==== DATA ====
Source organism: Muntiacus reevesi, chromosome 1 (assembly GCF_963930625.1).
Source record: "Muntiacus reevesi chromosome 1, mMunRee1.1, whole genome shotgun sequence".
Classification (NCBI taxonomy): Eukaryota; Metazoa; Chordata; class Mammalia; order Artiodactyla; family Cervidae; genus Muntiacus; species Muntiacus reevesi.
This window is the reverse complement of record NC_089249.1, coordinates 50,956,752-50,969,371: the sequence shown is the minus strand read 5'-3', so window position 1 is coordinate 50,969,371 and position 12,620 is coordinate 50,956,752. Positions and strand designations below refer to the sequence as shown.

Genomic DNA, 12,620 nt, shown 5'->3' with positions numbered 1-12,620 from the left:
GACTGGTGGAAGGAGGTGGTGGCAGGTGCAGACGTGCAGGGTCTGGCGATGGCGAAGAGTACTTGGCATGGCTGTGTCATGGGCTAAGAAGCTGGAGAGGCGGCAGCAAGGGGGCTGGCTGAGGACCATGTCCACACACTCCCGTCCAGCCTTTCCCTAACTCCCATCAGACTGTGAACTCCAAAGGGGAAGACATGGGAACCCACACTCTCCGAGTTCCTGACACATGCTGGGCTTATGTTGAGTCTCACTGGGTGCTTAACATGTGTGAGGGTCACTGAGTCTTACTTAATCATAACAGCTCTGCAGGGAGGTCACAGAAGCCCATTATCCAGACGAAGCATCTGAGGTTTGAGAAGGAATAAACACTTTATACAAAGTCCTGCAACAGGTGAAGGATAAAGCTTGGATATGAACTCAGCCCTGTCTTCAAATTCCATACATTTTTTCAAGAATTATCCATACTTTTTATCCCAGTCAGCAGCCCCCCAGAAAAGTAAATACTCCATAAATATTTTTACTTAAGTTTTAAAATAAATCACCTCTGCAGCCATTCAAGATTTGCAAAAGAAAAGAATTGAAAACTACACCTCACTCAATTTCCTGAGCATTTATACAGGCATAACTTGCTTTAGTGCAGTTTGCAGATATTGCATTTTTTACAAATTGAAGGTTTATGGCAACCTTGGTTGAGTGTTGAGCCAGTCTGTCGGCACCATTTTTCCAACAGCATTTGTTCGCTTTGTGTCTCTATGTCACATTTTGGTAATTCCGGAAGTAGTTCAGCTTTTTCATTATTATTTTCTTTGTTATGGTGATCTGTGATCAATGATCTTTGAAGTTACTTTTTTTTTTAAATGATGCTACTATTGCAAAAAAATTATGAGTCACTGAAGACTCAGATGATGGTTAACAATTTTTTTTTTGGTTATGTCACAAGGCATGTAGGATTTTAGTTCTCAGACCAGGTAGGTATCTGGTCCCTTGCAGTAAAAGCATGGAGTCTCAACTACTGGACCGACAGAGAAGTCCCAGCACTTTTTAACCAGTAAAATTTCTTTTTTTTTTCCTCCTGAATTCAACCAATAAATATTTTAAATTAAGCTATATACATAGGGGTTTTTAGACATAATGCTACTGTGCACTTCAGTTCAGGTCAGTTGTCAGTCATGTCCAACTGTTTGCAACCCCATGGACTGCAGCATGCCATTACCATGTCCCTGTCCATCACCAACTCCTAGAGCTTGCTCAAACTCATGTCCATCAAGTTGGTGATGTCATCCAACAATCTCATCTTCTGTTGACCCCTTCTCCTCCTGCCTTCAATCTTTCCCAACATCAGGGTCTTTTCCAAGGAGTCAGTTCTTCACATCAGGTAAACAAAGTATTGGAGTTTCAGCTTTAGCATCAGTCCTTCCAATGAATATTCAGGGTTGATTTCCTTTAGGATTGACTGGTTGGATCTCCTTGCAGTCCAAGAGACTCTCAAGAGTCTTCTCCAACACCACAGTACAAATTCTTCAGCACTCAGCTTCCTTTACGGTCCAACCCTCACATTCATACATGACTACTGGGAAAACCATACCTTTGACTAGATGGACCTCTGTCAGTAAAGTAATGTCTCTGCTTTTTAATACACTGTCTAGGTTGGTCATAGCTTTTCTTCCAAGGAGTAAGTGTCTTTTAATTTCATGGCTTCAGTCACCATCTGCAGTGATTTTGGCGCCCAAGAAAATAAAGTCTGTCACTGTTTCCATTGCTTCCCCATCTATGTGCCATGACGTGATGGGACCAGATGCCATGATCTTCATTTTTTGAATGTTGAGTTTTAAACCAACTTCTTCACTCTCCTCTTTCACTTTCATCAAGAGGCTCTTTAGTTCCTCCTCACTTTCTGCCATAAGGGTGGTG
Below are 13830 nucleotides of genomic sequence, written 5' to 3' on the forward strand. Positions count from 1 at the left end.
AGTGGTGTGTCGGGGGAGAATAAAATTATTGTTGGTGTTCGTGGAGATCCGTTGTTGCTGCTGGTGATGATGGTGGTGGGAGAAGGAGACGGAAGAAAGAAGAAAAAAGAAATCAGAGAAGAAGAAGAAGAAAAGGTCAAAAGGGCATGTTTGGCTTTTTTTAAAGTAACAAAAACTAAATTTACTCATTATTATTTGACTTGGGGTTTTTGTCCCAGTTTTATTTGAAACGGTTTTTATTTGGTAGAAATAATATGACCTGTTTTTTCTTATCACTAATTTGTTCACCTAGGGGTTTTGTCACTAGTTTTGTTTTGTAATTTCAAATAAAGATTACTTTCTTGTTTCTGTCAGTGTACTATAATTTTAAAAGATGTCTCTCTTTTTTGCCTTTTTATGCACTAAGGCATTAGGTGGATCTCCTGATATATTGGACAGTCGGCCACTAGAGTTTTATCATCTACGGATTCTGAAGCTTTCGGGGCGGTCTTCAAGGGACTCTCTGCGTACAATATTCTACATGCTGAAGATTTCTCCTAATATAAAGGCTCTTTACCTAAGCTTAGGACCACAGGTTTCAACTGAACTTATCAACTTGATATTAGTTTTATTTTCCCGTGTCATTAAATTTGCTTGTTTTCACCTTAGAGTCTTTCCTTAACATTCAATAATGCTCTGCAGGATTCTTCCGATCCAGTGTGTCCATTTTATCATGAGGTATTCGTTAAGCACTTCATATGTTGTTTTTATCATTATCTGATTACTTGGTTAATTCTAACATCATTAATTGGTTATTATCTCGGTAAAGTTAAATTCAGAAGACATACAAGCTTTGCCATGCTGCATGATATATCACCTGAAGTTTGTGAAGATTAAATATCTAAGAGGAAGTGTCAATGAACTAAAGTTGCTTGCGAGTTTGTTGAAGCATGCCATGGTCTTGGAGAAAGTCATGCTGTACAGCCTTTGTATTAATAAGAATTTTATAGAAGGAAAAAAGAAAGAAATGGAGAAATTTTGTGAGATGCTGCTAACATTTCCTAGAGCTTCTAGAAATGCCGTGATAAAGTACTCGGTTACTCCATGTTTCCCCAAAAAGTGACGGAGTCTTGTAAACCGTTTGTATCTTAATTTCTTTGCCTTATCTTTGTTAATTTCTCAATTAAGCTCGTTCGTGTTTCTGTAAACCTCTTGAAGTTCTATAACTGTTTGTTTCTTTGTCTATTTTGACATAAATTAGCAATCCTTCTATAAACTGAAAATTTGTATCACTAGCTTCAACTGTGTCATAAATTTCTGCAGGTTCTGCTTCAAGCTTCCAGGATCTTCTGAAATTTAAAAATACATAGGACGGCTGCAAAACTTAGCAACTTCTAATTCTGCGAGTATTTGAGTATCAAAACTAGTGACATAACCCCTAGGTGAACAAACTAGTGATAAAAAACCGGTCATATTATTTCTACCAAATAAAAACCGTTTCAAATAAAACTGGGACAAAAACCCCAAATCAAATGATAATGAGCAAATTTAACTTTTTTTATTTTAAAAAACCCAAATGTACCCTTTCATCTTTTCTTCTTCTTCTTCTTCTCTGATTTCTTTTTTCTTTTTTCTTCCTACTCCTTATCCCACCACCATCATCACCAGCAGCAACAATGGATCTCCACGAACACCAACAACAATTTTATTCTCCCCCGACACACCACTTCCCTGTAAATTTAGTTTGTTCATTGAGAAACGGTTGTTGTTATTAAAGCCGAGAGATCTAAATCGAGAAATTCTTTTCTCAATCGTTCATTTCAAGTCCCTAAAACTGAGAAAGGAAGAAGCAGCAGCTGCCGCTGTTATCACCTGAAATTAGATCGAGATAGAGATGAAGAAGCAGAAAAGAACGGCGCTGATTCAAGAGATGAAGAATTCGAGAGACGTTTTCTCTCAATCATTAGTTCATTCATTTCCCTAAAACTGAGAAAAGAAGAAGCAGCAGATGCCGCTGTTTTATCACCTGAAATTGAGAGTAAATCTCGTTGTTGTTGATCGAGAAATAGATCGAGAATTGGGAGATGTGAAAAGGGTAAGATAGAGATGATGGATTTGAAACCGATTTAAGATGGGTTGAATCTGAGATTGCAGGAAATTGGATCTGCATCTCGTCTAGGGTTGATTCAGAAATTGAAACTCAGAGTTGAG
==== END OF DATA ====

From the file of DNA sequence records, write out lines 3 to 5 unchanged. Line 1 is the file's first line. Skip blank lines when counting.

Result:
Classification (NCBI taxonomy): Eukaryota; Metazoa; Chordata; class Mammalia; order Artiodactyla; family Cervidae; genus Muntiacus; species Muntiacus reevesi.
This window is the reverse complement of record NC_089249.1, coordinates 50,956,752-50,969,371: the sequence shown is the minus strand read 5'-3', so window position 1 is coordinate 50,969,371 and position 12,620 is coordinate 50,956,752. Positions and strand designations below refer to the sequence as shown.

Genomic DNA, 12,620 nt, shown 5'->3' with positions numbered 1-12,620 from the left: